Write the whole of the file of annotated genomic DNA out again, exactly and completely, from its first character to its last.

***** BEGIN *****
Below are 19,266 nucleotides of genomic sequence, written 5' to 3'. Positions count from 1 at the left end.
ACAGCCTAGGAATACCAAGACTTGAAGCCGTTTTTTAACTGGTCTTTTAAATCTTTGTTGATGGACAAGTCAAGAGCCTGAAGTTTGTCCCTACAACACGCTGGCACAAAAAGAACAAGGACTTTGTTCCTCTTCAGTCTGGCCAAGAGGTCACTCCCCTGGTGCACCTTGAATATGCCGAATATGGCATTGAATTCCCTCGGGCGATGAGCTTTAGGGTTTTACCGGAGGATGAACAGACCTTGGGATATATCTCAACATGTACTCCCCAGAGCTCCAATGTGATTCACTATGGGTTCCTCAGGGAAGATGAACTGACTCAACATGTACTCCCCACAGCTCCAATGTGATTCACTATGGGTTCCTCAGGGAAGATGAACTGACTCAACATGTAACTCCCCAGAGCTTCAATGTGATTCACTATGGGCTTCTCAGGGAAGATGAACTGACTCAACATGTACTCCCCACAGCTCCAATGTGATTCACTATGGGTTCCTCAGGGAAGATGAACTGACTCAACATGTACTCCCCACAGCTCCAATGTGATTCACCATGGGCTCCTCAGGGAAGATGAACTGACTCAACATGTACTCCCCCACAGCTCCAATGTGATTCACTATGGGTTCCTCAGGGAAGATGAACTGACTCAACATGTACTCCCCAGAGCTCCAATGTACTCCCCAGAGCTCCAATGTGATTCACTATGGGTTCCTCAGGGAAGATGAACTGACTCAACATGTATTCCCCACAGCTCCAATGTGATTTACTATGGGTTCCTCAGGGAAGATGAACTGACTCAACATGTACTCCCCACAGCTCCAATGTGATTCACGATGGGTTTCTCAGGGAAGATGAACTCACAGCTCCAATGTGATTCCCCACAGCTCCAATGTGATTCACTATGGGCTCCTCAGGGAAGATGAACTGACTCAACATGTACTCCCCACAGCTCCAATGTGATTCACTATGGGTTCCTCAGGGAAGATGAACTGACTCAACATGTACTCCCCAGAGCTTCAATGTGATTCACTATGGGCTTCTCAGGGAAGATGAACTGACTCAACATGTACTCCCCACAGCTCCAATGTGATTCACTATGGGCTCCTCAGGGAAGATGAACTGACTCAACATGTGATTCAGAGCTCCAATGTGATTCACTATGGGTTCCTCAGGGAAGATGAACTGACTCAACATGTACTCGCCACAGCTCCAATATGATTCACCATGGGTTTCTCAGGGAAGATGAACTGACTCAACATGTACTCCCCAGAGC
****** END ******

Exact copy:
Below are 19,266 nucleotides of genomic sequence, written 5' to 3'. Positions count from 1 at the left end.
ACAGCCTAGGAATACCAAGACTTGAAGCCGTTTTTTAACTGGTCTTTTAAATCTTTGTTGATGGACAAGTCAAGAGCCTGAAGTTTGTCCCTACAACACGCTGGCACAAAAAGAACAAGGACTTTGTTCCTCTTCAGTCTGGCCAAGAGGTCACTCCCCTGGTGCACCTTGAATATGCCGAATATGGCATTGAATTCCCTCGGGCGATGAGCTTTAGGGTTTTACCGGAGGATGAACAGACCTTGGGATATATCTCAACATGTACTCCCCAGAGCTCCAATGTGATTCACTATGGGTTCCTCAGGGAAGATGAACTGACTCAACATGTACTCCCCACAGCTCCAATGTGATTCACTATGGGTTCCTCAGGGAAGATGAACTGACTCAACATGTAACTCCCCAGAGCTTCAATGTGATTCACTATGGGCTTCTCAGGGAAGATGAACTGACTCAACATGTACTCCCCACAGCTCCAATGTGATTCACTATGGGTTCCTCAGGGAAGATGAACTGACTCAACATGTACTCCCCACAGCTCCAATGTGATTCACCATGGGCTCCTCAGGGAAGATGAACTGACTCAACATGTACTCCCCCACAGCTCCAATGTGATTCACTATGGGTTCCTCAGGGAAGATGAACTGACTCAACATGTACTCCCCAGAGCTCCAATGTACTCCCCAGAGCTCCAATGTGATTCACTATGGGTTCCTCAGGGAAGATGAACTGACTCAACATGTATTCCCCACAGCTCCAATGTGATTTACTATGGGTTCCTCAGGGAAGATGAACTGACTCAACATGTACTCCCCACAGCTCCAATGTGATTCACGATGGGTTTCTCAGGGAAGATGAACTCACAGCTCCAATGTGATTCCCCACAGCTCCAATGTGATTCACTATGGGCTCCTCAGGGAAGATGAACTGACTCAACATGTACTCCCCACAGCTCCAATGTGATTCACTATGGGTTCCTCAGGGAAGATGAACTGACTCAACATGTACTCCCCAGAGCTTCAATGTGATTCACTATGGGCTTCTCAGGGAAGATGAACTGACTCAACATGTACTCCCCACAGCTCCAATGTGATTCACTATGGGCTCCTCAGGGAAGATGAACTGACTCAACATGTGATTCAGAGCTCCAATGTGATTCACTATGGGTTCCTCAGGGAAGATGAACTGACTCAACATGTACTCGCCACAGCTCCAATATGATTCACCATGGGTTTCTCAGGGAAGATGAACTGACTCAACATGTACTCCCCAGAGC